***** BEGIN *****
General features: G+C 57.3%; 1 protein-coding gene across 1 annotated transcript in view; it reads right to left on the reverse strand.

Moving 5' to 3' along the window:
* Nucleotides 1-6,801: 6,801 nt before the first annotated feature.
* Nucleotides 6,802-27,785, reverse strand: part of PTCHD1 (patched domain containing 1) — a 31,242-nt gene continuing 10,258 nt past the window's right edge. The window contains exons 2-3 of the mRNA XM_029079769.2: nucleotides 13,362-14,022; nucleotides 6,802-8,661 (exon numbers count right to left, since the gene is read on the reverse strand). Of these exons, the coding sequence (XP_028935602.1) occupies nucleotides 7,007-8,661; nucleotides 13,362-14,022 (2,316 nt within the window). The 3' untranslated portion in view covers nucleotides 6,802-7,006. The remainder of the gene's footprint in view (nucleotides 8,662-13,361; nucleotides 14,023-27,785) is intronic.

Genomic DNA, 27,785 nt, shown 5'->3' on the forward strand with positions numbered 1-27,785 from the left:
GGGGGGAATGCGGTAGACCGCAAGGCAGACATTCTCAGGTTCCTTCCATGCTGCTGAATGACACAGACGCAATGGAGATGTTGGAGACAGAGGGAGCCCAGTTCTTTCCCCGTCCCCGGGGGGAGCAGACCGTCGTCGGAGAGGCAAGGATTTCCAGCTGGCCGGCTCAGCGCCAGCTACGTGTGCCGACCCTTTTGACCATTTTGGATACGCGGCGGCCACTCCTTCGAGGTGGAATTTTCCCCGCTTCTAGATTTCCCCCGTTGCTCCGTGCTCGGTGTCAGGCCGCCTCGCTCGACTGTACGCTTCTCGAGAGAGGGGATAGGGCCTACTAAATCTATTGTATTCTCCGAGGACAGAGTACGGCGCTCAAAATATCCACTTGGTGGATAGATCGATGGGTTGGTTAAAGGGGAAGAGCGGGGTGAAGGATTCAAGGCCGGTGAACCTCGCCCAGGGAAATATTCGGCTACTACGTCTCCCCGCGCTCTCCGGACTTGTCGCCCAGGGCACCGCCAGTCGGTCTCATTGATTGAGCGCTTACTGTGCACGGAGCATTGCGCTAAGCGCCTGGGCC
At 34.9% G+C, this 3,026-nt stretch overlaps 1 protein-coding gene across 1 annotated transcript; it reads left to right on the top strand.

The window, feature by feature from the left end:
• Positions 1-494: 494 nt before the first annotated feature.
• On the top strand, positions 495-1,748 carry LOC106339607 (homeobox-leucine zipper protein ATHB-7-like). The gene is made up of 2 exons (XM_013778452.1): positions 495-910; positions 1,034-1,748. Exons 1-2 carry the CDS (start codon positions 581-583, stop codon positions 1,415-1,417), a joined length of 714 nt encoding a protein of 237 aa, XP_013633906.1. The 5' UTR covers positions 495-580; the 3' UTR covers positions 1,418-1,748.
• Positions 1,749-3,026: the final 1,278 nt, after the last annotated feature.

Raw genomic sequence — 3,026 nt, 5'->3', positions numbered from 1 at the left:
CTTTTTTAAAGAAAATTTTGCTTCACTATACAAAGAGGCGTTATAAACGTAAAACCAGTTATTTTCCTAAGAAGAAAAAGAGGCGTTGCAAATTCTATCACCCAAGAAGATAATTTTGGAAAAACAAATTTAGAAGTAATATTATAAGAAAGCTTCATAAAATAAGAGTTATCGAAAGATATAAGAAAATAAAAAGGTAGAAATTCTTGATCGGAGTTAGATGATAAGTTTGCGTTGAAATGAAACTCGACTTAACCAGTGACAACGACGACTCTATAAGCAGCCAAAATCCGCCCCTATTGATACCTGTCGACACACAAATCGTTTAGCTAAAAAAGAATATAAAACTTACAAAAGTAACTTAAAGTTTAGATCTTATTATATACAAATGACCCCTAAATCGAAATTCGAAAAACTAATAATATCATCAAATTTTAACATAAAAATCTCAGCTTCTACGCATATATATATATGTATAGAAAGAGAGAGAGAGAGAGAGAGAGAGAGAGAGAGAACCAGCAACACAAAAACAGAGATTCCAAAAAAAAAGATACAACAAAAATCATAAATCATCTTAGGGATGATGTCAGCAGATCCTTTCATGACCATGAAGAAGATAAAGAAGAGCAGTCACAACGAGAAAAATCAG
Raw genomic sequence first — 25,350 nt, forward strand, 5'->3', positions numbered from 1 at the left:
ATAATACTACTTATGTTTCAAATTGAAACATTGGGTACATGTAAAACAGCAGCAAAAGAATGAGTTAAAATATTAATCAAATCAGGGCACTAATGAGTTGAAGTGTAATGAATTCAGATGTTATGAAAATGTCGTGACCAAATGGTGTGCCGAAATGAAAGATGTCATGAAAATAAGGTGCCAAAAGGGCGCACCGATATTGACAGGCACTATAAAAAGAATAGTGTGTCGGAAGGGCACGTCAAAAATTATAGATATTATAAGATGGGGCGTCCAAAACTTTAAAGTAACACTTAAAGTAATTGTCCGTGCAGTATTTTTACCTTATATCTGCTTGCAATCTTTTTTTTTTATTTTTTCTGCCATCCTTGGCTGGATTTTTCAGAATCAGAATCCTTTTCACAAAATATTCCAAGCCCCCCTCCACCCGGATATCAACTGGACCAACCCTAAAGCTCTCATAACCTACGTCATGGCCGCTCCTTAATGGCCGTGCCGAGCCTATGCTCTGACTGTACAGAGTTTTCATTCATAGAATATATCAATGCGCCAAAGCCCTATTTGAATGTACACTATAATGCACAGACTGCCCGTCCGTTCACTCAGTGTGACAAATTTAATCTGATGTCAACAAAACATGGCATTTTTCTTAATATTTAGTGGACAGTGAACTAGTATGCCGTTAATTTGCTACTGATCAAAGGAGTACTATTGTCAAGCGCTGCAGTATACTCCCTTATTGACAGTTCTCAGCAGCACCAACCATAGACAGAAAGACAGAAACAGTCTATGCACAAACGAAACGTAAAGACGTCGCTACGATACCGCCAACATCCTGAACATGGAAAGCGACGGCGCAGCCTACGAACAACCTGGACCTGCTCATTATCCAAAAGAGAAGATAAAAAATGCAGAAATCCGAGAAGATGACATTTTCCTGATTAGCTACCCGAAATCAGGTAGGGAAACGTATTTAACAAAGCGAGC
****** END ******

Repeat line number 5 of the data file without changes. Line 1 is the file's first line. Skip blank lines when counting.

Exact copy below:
Genomic DNA, 27,785 nt, shown 5'->3' on the forward strand with positions numbered 1-27,785 from the left: